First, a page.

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2010 Issue 6

The future of government must be considered from a variety of perspectives. It is not enough to consider only the civil dimensions of government. In biblical terms, Government is multifaceted and multi-jurisdictional. The future of government must be considered in all of its dimensions, beginning with the individual and including civil affairs. If individuals abdicate responsibilities in the areas of self, family, business, and church governments we can expect an increase of power and the claim of absolute authority by civil government. Thus, the denial of multiple governments opens the door to the leveling of society by the State. There is no future under such a system, only a god-like State imposing its will on everyone.

Dr. John Jefferson Davis is Professor of Systematic Theology and Christian Ethics at Gordon-Conwell Theological Seminary in Hamilton, Massachusetts, where he has taught since 1975. Dr. Davis earned the Ph.D. from Duke University, where he was a Phi Beta Kappa graduate and Danforth Graduate Fellow. He is the author or editor of nine books, including Foundations of Evangelical Theology; Evangelical Ethics: Issues Facing the Church Today; Your Wealth in God’s World; and most recently, Christ’s Victorious Kingdom: Postmillennialism Reconsidered. His articles and reviews have appeared in Christianity Today, Eternity, The Westminster Theological Journal, and other scholarly and popular publications.

As the title indicates, the purpose of this chapter is to explore the implications of postmillennialism for business ethics and practice. The term postmillennialism will be defined, something of its history sketched, and clarifications stated with respect to several common misunderstandings of the view. Its biblical basis will be considered, and then its practical implications for the world of business will be explored.

When we look at the economics of the Social Security System, which went into deficit mode in 2010, we can see that we are facing what I have called Retirement Armageddon. But that’s not the whole story. Default by the Federal government is not the same thing as the collapse of the United States.

It is easy to make a case for east Asia’s economic success, but only over the next two decades. East Asia’s economies are growing because their economies are being freed by decisions by politicians to reduce government regulations. But they all have two major problems: (1) the extreme boy/girl birth ratio of at least 120 to 100; (2) the threat of a rapidly aging population after 2025 or 2030. Economist Nick Eberstadt has been writing about this for a decade.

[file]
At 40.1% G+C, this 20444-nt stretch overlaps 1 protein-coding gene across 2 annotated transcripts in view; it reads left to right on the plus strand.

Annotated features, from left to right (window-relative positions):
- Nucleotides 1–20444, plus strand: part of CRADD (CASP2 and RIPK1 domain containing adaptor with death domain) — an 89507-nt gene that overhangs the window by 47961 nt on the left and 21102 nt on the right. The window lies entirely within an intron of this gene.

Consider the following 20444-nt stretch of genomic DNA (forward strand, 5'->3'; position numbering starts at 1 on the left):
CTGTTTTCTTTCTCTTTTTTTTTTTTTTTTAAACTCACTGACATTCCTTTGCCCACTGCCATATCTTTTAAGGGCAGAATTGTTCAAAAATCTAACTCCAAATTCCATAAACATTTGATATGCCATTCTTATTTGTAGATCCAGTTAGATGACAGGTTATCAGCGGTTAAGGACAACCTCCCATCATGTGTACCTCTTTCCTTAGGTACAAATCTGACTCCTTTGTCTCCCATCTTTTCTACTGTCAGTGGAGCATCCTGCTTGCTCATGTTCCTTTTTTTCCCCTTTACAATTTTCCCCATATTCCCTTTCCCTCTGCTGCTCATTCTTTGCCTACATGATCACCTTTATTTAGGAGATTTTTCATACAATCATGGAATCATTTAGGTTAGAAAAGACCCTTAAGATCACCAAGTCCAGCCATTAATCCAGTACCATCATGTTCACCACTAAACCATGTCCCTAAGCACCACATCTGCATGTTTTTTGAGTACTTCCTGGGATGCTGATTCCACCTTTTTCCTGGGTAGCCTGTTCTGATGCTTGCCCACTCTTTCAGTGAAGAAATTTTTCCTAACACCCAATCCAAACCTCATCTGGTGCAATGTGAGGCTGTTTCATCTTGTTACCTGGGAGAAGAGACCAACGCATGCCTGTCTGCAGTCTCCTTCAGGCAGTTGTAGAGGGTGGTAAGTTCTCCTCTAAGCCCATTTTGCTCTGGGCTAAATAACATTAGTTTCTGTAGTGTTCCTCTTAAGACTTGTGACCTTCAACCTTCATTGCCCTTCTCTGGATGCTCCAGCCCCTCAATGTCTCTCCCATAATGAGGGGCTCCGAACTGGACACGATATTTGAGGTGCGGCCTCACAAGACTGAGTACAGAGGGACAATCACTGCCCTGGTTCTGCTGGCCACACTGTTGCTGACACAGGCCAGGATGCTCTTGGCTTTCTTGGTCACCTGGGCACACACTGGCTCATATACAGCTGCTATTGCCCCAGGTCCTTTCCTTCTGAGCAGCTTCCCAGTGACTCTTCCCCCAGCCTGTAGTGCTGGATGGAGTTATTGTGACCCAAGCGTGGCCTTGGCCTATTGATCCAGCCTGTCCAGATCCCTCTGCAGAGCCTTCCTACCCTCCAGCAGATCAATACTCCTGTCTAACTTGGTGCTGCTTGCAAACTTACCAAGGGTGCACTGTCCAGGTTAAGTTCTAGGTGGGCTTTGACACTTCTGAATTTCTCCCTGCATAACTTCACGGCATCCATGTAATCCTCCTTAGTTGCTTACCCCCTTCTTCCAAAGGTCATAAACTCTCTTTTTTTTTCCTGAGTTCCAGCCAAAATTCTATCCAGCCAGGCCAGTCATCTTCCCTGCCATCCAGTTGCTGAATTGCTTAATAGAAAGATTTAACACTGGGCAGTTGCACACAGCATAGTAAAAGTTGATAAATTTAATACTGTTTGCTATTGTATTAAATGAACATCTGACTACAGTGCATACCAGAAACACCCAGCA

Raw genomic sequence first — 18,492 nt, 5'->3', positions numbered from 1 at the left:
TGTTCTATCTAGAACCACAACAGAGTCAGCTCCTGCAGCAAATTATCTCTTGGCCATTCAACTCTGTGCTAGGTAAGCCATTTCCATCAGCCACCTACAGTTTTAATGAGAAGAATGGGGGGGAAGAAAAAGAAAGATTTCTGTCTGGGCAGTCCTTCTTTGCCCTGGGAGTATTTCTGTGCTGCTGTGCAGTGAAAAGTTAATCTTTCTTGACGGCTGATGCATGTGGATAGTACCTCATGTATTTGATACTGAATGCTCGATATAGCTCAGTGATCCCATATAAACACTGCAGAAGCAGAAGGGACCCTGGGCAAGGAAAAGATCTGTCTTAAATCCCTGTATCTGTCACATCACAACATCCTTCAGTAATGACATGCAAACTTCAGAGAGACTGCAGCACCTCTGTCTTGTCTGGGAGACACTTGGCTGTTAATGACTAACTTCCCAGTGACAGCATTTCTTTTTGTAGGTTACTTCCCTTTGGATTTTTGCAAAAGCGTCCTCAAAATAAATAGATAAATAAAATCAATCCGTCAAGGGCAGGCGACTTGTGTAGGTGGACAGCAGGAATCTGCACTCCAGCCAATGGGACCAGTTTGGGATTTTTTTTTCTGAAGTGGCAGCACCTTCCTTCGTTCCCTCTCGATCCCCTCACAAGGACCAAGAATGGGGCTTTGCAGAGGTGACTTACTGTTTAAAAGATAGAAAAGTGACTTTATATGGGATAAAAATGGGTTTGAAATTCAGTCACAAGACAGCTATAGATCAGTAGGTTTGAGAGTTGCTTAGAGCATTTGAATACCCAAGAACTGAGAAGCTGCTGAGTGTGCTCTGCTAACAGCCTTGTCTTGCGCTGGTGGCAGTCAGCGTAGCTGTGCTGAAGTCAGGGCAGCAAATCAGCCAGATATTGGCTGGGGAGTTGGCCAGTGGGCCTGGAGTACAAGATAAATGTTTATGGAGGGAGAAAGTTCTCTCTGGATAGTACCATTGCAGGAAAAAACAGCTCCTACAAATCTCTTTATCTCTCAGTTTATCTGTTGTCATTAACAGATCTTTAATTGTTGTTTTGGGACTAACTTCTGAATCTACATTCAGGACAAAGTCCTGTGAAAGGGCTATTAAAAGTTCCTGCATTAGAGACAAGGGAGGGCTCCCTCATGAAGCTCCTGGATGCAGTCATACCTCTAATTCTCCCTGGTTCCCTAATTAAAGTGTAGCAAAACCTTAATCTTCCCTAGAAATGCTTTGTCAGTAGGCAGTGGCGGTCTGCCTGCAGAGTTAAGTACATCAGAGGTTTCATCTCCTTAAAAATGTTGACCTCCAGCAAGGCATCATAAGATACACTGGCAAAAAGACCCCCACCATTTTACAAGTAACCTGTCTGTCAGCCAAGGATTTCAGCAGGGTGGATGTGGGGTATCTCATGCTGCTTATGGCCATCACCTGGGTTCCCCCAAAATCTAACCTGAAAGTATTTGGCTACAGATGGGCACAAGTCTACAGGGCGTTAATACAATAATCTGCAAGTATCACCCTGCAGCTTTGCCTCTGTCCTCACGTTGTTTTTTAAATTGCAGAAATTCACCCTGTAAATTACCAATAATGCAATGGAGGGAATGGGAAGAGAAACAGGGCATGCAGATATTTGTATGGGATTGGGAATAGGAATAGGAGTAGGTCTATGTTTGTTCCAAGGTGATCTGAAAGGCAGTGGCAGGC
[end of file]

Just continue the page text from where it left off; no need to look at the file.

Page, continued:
How to Argue with a Liberal and Win! Review of: How to Argue with a Liberal and Win! Joel McDurmon, Editor

This particular volume gives us quite an education about the economically unsound and disastrous ideas so common accepted by the American public. Typically these clichés of socialism are answered in a chapter of 2-3 pages. This makes the book easy to read when you have just a few minutes. These articles do not appeal to Scripture, but the biblical basis of the arguments can be found in another McDurmon book, God Versus Socialism.

In this article I discuss the recent decline in the espousal of postmillennialism, defend it as a basic system of theological thought against certain misguided criticisms, elaborate its key tenet in contrast to amillennialism and premillennialism, and supply a general defense of its acceptability in the light of the history of Reformed theology. What shall be demonstrated is that its recent unpopularity has been unjustified and that the position must be taken quite seriously by all who adhere to Reformation Christianity.

The years shortly after the turn of the twentieth century witnessed a general decline in the published advocacy of postmillennial eschatology. Conspicuous among the influences generating this popular disenchantment were three factors, best understood in their unrefined and early stages in the nineteenth century.